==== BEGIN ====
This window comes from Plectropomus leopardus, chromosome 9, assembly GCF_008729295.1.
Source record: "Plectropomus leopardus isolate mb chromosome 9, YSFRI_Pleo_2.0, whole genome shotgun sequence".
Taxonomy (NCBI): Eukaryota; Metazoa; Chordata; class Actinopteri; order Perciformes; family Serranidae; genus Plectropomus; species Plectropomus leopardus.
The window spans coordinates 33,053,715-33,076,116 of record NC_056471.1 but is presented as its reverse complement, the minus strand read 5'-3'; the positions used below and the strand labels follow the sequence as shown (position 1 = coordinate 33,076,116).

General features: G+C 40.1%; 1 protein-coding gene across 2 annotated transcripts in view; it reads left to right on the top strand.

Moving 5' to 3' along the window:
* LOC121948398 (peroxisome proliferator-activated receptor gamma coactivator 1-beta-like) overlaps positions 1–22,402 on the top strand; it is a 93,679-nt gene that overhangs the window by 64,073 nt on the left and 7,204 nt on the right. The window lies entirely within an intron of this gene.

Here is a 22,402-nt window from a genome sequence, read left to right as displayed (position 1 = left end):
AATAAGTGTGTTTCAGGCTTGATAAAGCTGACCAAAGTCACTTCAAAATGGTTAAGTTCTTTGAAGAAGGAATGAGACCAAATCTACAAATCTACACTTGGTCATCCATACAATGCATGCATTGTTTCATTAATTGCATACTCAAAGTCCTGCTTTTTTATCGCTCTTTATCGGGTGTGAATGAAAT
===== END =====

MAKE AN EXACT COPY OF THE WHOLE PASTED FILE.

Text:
This window comes from Plectropomus leopardus, chromosome 9, assembly GCF_008729295.1.
Source record: "Plectropomus leopardus isolate mb chromosome 9, YSFRI_Pleo_2.0, whole genome shotgun sequence".
Taxonomy (NCBI): Eukaryota; Metazoa; Chordata; class Actinopteri; order Perciformes; family Serranidae; genus Plectropomus; species Plectropomus leopardus.
The window spans coordinates 33,053,715-33,076,116 of record NC_056471.1 but is presented as its reverse complement, the minus strand read 5'-3'; the positions used below and the strand labels follow the sequence as shown (position 1 = coordinate 33,076,116).

General features: G+C 40.1%; 1 protein-coding gene across 2 annotated transcripts in view; it reads left to right on the top strand.

Moving 5' to 3' along the window:
* LOC121948398 (peroxisome proliferator-activated receptor gamma coactivator 1-beta-like) overlaps positions 1–22,402 on the top strand; it is a 93,679-nt gene that overhangs the window by 64,073 nt on the left and 7,204 nt on the right. The window lies entirely within an intron of this gene.

Here is a 22,402-nt window from a genome sequence, read left to right as displayed (position 1 = left end):
AATAAGTGTGTTTCAGGCTTGATAAAGCTGACCAAAGTCACTTCAAAATGGTTAAGTTCTTTGAAGAAGGAATGAGACCAAATCTACAAATCTACACTTGGTCATCCATACAATGCATGCATTGTTTCATTAATTGCATACTCAAAGTCCTGCTTTTTTATCGCTCTTTATCGGGTGTGAATGAAAT